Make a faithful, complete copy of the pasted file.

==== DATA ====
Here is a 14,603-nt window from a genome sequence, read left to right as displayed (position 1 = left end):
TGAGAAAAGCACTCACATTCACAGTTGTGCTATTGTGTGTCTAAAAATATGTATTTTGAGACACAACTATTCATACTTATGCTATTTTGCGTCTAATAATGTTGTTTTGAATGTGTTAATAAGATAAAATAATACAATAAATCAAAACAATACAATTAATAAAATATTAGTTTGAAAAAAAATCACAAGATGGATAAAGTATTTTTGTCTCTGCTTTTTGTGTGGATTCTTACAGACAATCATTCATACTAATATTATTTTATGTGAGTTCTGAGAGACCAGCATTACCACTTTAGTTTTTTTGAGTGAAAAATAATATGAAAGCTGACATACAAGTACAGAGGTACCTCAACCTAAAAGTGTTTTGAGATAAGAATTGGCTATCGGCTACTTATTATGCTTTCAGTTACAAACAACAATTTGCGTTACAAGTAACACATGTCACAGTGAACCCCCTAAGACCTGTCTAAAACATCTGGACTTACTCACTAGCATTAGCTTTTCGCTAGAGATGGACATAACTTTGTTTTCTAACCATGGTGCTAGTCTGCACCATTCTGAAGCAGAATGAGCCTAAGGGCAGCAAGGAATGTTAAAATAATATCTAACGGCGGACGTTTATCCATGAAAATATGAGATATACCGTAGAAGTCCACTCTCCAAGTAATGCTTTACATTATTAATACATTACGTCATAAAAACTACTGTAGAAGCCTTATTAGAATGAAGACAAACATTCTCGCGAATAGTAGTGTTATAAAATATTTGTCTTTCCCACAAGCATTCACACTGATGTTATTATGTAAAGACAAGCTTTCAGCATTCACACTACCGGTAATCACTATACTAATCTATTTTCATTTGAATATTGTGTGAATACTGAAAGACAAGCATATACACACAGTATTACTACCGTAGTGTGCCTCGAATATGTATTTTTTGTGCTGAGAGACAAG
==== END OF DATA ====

Here is a 14,603-nt window from a genome sequence, read left to right as displayed (position 1 = left end):
TGAGAAAAGCACTCACATTCACAGTTGTGCTATTGTGTGTCTAAAAATATGTATTTTGAGACACAACTATTCATACTTATGCTATTTTGCGTCTAATAATGTTGTTTTGAATGTGTTAATAAGATAAAATAATACAATAAATCAAAACAATACAATTAATAAAATATTAGTTTGAAAAAAAATCACAAGATGGATAAAGTATTTTTGTCTCTGCTTTTTGTGTGGATTCTTACAGACAATCATTCATACTAATATTATTTTATGTGAGTTCTGAGAGACCAGCATTACCACTTTAGTTTTTTTGAGTGAAAAATAATATGAAAGCTGACATACAAGTACAGAGGTACCTCAACCTAAAAGTGTTTTGAGATAAGAATTGGCTATCGGCTACTTATTATGCTTTCAGTTACAAACAACAATTTGCGTTACAAGTAACACATGTCACAGTGAACCCCCTAAGACCTGTCTAAAACATCTGGACTTACTCACTAGCATTAGCTTTTCGCTAGAGATGGACATAACTTTGTTTTCTAACCATGGTGCTAGTCTGCACCATTCTGAAGCAGAATGAGCCTAAGGGCAGCAAGGAATGTTAAAATAATATCTAACGGCGGACGTTTATCCATGAAAATATGAGATATACCGTAGAAGTCCACTCTCCAAGTAATGCTTTACATTATTAATACATTACGTCATAAAAACTACTGTAGAAGCCTTATTAGAATGAAGACAAACATTCTCGCGAATAGTAGTGTTATAAAATATTTGTCTTTCCCACAAGCATTCACACTGATGTTATTATGTAAAGACAAGCTTTCAGCATTCACACTACCGGTAATCACTATACTAATCTATTTTCATTTGAATATTGTGTGAATACTGAAAGACAAGCATATACACACAGTATTACTACCGTAGTGTGCCTCGAATATGTATTTTTTGTGCTGAGAGACAAG